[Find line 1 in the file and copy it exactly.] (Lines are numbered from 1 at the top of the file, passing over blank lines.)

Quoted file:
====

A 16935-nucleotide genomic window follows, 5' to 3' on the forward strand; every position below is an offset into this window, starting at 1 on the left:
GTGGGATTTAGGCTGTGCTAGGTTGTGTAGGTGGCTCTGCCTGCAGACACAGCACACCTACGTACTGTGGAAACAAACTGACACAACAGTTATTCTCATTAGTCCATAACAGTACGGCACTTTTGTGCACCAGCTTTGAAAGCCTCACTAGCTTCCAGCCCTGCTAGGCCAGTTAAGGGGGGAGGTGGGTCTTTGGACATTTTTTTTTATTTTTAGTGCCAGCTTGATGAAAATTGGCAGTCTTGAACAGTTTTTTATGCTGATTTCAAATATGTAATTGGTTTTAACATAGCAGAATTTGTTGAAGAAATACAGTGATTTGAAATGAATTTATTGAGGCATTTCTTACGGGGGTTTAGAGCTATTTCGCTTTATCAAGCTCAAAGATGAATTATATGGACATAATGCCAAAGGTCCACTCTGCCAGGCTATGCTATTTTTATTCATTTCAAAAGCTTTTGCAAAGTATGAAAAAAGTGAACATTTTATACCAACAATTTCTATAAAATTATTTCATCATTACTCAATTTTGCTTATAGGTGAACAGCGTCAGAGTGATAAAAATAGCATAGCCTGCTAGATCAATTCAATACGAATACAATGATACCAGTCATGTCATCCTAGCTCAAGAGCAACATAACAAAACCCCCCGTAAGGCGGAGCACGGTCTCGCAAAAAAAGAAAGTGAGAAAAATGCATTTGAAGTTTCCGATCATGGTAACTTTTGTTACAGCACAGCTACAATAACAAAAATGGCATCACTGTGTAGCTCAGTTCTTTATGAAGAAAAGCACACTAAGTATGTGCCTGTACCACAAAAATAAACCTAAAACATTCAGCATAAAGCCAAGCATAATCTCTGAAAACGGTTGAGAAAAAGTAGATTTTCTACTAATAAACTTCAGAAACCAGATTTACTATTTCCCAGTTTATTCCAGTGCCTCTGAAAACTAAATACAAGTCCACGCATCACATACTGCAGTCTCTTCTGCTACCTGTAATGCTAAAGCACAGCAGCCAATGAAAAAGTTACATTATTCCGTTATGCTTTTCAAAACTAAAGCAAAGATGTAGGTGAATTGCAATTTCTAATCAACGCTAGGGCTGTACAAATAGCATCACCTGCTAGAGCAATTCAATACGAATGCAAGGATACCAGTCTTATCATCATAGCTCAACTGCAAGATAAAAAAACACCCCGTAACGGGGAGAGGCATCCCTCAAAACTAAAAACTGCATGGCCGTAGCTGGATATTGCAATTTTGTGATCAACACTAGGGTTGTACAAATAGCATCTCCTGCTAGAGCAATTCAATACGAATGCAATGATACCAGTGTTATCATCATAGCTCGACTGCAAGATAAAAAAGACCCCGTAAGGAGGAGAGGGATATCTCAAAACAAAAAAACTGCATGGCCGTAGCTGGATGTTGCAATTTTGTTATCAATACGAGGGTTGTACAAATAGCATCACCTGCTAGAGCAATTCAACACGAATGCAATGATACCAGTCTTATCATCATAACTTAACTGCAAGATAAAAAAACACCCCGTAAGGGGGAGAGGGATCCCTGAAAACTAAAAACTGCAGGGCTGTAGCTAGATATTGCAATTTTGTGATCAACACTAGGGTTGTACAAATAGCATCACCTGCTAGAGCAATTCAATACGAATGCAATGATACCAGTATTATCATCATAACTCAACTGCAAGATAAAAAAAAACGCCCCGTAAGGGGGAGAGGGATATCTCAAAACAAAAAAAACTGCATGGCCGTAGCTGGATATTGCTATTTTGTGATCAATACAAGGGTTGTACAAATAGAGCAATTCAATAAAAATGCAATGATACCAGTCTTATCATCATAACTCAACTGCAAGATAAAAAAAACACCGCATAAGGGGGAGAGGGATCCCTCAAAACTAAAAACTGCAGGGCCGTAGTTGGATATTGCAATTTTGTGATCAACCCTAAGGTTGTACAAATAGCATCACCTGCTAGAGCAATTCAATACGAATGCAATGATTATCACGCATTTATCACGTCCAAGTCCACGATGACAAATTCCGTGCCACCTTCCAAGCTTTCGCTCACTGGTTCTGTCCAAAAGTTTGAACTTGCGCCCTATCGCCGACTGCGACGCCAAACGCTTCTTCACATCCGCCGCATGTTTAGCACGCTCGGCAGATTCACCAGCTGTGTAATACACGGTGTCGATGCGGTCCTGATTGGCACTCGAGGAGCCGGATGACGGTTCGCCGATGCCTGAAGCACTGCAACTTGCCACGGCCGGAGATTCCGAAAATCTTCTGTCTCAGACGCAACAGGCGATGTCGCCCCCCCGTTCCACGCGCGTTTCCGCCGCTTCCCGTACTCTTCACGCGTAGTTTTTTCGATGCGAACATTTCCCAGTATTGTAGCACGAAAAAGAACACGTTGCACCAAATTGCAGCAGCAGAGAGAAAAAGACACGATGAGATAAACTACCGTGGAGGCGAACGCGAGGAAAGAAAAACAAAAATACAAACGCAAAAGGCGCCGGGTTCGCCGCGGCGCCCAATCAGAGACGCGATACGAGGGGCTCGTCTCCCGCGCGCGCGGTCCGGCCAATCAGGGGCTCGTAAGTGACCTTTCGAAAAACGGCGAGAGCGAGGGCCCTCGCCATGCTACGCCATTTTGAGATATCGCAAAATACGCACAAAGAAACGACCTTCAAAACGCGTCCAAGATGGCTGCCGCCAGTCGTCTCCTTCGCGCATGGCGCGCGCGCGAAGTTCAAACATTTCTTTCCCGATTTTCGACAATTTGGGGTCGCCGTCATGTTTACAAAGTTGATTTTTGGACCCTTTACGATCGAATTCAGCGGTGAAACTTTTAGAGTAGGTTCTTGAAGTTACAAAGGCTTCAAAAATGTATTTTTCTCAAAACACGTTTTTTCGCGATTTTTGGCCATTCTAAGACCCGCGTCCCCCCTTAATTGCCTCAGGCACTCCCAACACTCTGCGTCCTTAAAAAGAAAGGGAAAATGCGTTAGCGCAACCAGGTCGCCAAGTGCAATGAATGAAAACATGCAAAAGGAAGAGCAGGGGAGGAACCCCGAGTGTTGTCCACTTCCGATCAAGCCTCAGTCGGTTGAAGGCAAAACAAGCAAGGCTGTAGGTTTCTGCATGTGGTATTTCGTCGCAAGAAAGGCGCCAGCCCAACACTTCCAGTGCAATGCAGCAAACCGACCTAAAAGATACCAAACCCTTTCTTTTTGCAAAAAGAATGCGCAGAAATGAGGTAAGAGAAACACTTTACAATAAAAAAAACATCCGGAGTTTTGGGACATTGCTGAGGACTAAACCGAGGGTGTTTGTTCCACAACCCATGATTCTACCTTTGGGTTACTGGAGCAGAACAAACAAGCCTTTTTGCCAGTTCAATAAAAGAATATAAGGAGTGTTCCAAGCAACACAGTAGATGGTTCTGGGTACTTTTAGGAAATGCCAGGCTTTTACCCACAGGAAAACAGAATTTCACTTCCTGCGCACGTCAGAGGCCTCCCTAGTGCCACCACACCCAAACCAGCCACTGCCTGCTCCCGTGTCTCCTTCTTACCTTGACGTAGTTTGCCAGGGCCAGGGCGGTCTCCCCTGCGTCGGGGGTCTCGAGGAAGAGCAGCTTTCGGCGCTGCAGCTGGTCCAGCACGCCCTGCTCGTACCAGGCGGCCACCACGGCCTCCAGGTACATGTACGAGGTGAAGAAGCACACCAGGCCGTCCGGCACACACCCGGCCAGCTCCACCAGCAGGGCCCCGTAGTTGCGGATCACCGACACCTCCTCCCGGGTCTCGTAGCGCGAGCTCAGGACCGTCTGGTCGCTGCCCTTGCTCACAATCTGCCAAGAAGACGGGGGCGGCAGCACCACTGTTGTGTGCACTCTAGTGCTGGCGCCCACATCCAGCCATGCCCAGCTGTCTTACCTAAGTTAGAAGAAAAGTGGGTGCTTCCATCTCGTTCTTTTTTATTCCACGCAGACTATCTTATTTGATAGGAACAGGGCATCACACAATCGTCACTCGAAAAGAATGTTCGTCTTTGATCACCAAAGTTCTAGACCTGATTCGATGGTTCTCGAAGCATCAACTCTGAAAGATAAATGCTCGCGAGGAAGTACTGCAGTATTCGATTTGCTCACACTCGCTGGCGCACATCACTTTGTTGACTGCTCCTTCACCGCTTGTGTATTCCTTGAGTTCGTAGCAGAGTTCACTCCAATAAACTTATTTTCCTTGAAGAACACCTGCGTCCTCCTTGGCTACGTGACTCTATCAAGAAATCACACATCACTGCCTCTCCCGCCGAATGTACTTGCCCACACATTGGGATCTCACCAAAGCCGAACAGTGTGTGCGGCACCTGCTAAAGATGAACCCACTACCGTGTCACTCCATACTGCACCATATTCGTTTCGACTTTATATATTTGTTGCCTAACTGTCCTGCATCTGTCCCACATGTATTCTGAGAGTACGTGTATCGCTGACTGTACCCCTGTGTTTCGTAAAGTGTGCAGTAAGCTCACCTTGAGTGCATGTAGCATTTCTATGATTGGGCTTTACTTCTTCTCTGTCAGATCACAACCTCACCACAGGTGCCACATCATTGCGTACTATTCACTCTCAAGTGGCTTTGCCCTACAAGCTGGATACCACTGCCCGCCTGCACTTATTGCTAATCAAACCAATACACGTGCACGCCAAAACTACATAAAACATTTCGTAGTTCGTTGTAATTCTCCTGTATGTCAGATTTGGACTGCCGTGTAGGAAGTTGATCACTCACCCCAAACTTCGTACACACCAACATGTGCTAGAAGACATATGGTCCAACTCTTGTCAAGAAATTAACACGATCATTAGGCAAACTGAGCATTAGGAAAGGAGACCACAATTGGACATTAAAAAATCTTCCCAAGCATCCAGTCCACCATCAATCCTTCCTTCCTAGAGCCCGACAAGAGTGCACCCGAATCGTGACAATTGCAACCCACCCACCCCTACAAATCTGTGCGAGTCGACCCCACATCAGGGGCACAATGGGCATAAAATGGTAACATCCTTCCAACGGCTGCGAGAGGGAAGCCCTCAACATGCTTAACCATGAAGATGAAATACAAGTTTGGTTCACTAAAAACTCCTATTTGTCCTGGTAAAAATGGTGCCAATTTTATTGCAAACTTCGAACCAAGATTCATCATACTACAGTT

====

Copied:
A 16935-nucleotide genomic window follows, 5' to 3' on the forward strand; every position below is an offset into this window, starting at 1 on the left: